Because all of the motions and cross-motion are substantially interrelated and rely on similar facts and arguments made sometimes in overlapping papers, they are consolidated for consideration and determination in this single decision. At the outset the court rejects arguments that the court should refuse to consider any of the relief requested in A’s cross-motion because it was made at a time when a stay of the proceedings was in effect. Regardless of whether the temporary restraining order contained in the August 27, 2007 Order to Show Cause precluded the cross-motion at the time it was originally interposed, that TRO had long expired by the time the cross-motion was actually submitted to the court. In the interim, and certainly by the time of submission, all parties had been given an opportunity to oppose the relief requested in the cross-motion on the merits. Thus the relief requested by A will be considered on the merits.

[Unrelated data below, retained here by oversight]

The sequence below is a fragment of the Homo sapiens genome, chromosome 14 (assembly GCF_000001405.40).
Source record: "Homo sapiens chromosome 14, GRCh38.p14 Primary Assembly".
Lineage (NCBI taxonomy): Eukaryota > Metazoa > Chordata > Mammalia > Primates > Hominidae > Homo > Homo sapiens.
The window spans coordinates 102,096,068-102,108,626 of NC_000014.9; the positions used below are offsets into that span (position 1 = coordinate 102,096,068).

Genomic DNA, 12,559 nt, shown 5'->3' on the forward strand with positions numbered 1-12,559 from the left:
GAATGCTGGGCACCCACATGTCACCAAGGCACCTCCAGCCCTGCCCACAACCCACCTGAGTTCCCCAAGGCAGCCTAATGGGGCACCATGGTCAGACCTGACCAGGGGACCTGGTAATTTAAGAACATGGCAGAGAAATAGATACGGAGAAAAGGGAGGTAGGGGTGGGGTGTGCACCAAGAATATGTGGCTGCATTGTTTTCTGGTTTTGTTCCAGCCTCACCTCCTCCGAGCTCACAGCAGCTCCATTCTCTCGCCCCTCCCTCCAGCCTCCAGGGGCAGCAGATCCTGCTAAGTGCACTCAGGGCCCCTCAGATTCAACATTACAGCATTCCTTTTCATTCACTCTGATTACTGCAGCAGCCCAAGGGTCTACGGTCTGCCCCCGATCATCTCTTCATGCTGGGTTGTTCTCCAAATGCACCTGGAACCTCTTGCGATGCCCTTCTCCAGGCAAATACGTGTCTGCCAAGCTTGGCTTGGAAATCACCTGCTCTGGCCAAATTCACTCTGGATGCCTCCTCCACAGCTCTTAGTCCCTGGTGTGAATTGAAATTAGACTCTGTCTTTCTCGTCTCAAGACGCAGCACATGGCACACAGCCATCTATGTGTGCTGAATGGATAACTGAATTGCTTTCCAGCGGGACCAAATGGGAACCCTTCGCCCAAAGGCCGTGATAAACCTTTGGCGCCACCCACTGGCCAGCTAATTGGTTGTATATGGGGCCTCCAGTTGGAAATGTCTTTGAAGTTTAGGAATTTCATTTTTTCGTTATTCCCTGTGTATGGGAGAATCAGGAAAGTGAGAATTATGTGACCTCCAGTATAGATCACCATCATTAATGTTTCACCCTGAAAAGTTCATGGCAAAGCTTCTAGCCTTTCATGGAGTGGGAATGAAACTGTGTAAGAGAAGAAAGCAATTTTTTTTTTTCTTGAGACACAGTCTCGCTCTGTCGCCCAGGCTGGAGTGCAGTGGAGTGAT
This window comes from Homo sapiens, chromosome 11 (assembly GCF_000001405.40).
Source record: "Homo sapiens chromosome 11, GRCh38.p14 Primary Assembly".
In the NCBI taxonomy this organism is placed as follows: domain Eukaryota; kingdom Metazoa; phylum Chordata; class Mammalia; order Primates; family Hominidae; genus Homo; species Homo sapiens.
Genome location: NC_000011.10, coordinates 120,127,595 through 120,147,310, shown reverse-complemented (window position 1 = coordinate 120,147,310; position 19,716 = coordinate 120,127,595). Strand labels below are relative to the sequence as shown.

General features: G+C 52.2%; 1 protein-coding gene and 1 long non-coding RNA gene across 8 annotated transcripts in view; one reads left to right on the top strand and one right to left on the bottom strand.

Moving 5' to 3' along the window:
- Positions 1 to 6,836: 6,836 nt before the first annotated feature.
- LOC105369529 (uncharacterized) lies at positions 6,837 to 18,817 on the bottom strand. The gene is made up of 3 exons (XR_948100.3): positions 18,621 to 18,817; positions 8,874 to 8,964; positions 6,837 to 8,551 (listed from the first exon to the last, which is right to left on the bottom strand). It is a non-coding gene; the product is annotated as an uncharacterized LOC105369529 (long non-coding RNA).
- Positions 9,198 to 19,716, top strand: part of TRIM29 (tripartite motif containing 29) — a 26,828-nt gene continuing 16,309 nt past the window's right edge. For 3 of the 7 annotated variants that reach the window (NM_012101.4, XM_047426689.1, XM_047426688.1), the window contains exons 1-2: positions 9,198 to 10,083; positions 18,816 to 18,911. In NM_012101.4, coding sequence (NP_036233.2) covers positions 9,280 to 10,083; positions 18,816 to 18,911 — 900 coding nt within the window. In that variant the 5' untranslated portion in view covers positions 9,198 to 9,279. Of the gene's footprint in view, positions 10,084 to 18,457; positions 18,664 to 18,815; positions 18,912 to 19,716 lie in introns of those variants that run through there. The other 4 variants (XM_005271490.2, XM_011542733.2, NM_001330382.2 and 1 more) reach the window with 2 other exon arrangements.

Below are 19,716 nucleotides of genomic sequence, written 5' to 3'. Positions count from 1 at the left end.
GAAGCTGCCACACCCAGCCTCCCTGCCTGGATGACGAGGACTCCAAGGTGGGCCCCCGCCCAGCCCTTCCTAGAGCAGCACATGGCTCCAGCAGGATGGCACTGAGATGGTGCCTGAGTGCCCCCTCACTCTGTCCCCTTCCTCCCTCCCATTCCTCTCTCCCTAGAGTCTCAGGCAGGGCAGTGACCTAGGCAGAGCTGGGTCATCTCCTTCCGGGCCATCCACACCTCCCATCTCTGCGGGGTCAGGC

A Westchester County Family Lawyer said the F law firm originally moved to be relieved as counsel of record for defendants, seven (7) corporations, collectively referred to herein as “business defendants” or “business entities”. The court denied the motion to be relieved in its decision made in open court and on the record on 25 October 2007.

The F law firm never moved to be relieved, and always intended to remain, as counsel of record for C in her capacity as trustee of the B Family Trust. As a consequence of the court’s 25 October 2007 decision, the F law firm currently remains counsel of record for the business defendants and C, but only in her capacity as trustee of the B Family Trust. Although C, in her individual capacity, was represented by the F law firm earlier in this action, she is presently represented by the law firm of H.